Bremer Bay abalone farm a massive hit

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Bremer Bay 888 Abalone Farm. Pic: Krysta Guille
Camera IconBremer Bay 888 Abalone Farm. Pic: Krysta Guille Credit: Krysta Guille

An abalone farming venture with humble beginnings has blossomed into a commercial and environmental success story — and the biggest employer in a tiny Great Southern town.

Bremer Bay’s 888 Abalone, started almost 10 years ago by the Kestel family, employs about 25 people and can produce 100 tonnes of the ocean delicacy annually.

Managing director Craig Kestel said the 888 Abalone brand started when his father, Peter, bought the farm in 2010 after its original owner liquidated the business.

Bremer Bay 888 Abalone Farm. Pic: Krysta Guille
Camera IconBremer Bay 888 Abalone Farm. Pic: Krysta Guille Credit: Krysta Guille

“A lot of pioneers in the aquaculture industry often go broke because it’s a very tricky industry,” he said.

“You’re dealing with a lot of variables on a daily basis — even the water itself has so many different nutrients in it.

“It’s far more complicated than land farming, which been done for more than 100 years.”

Managing director Craig Kestel. Pic: Krysta Guille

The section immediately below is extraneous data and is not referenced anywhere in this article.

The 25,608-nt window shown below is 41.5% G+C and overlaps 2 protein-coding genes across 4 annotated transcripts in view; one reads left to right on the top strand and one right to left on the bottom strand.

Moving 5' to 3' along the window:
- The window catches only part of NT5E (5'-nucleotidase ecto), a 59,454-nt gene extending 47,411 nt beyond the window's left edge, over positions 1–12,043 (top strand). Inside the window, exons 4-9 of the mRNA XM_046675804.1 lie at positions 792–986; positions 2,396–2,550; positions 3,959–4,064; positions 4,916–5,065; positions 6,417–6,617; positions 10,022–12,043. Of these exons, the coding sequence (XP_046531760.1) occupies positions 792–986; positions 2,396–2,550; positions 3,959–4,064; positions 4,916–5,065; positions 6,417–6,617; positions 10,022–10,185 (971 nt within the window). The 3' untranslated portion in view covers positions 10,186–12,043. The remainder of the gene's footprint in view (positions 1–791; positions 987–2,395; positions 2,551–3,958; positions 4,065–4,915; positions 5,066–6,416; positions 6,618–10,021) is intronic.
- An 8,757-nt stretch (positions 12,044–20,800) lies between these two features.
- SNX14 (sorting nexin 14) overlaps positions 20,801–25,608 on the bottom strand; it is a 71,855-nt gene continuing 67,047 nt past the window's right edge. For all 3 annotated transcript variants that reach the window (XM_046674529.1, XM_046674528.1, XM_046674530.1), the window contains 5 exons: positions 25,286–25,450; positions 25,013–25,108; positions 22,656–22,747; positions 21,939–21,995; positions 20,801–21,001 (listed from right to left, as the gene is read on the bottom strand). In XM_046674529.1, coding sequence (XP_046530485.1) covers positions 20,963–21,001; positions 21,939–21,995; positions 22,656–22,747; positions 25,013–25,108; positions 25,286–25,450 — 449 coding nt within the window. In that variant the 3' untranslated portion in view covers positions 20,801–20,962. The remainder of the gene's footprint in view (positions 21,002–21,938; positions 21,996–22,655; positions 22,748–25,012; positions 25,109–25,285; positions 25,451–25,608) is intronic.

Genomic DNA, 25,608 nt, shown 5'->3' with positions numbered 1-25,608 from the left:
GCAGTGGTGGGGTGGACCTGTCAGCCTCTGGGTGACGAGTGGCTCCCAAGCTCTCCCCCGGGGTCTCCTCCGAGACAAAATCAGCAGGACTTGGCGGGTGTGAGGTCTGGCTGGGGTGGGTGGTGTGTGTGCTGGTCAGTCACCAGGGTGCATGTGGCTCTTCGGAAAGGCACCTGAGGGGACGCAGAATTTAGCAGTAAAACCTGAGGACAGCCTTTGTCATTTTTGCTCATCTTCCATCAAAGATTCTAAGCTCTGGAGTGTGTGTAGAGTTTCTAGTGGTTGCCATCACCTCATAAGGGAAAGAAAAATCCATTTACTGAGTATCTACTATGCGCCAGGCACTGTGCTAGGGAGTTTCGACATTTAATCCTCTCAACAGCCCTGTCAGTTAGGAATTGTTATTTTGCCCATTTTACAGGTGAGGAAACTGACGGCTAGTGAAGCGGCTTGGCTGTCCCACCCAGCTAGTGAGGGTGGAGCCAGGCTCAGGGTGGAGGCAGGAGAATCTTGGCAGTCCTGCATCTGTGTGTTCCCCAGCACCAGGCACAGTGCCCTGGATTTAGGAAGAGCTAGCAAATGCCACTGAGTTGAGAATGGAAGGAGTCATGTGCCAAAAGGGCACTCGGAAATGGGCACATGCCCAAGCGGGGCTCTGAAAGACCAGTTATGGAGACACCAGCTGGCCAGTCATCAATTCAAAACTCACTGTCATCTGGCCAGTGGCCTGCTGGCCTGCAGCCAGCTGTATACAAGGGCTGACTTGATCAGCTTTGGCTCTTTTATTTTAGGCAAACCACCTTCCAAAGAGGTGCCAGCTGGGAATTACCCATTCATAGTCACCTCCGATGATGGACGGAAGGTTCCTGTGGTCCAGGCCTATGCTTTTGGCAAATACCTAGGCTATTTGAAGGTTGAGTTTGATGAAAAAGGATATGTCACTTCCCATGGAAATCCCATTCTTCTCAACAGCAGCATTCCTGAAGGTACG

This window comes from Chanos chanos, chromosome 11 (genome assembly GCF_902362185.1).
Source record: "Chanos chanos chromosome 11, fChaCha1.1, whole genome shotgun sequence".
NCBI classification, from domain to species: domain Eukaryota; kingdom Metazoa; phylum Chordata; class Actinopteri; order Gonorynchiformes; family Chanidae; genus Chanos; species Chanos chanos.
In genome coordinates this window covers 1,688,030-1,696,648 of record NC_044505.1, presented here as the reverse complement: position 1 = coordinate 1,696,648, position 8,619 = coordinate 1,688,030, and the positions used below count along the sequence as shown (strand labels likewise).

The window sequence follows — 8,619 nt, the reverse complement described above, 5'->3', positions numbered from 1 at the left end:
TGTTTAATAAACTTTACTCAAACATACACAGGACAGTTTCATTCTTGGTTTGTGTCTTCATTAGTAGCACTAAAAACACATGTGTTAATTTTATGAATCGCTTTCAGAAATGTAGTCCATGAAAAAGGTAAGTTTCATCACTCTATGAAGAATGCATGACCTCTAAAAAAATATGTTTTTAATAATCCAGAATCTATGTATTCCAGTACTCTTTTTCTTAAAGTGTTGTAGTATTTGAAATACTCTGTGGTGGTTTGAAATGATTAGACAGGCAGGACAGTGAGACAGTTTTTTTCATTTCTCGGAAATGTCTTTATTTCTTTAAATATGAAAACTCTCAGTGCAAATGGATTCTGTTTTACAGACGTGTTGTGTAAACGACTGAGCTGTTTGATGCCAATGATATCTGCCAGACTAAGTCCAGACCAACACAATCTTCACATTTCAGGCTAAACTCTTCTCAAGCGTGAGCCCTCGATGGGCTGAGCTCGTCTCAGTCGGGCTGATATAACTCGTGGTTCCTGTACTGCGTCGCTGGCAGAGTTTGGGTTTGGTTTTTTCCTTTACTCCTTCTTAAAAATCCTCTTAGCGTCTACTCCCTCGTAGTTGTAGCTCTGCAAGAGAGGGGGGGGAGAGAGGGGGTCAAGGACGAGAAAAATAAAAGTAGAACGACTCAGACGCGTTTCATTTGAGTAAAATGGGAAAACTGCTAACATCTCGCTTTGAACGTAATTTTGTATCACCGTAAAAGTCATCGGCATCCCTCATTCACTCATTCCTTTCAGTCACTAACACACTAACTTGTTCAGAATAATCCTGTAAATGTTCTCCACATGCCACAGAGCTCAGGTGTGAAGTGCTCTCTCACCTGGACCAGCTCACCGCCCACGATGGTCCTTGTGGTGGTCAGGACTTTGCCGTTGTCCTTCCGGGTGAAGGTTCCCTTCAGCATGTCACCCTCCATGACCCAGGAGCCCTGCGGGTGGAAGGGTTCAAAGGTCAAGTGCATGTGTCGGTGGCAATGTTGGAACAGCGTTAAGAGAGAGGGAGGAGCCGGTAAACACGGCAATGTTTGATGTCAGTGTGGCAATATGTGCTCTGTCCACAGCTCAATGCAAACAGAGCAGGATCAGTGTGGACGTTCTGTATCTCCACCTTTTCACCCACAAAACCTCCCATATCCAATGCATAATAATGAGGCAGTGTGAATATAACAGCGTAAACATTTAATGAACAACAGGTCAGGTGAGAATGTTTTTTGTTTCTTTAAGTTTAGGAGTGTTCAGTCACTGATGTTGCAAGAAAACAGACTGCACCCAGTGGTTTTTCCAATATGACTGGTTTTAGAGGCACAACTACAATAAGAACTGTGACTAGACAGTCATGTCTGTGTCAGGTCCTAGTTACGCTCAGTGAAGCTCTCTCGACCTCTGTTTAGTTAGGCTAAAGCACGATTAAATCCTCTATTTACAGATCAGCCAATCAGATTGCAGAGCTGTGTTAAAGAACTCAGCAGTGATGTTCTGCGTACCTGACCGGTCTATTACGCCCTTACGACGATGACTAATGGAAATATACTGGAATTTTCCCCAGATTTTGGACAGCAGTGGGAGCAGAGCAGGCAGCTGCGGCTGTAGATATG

Camera IconManaging director Craig Kestel. Pic: Krysta Guille Credit: Pic: Krysta Guille

Knowing the risk, Peter Kestel bet his money on the farm and developed it into what it is today. 888 Abalone is the only commercial land-based abalone farm and hatchery in the State.

The Kestels export their abalone interstate and overseas to places such as Hong Kong and Singapore.

“Once we fixed the initial problems, we were able to increase our growth rates and decrease the abalone mortality rates,” Mr Kestel said.

“A lot of it was the water system, and now I would say our water quality here is what makes our abalone so different from others.”

General Manager Mathew Skye at Bremer Bay 888 Abalone. Pic: Krysta Guille
Camera IconGeneral Manager Mathew Skye at Bremer Bay 888 Abalone. Pic: Krysta Guille Credit: Krysta Guille

Last year, the farm produced up to 90t of abalone, while spawning and growing 50,000 Roe’s abalone for the Department of Primary Industries and Regional Development to re-seed Kalbarri’s Roe’s decimated abalone stocks.

Kalbarri’s stocks were all but wiped out by a marine heatwave in 2011.

The farm has also supplied more than six million juvenile abalone to the Ocean Grown Abalone ranch in Augusta in the past five years.

“It does takes patience to grow tonnes of abalone. It takes at least three years for each abalone to grow into a commercial size,” Mr Kestel said.

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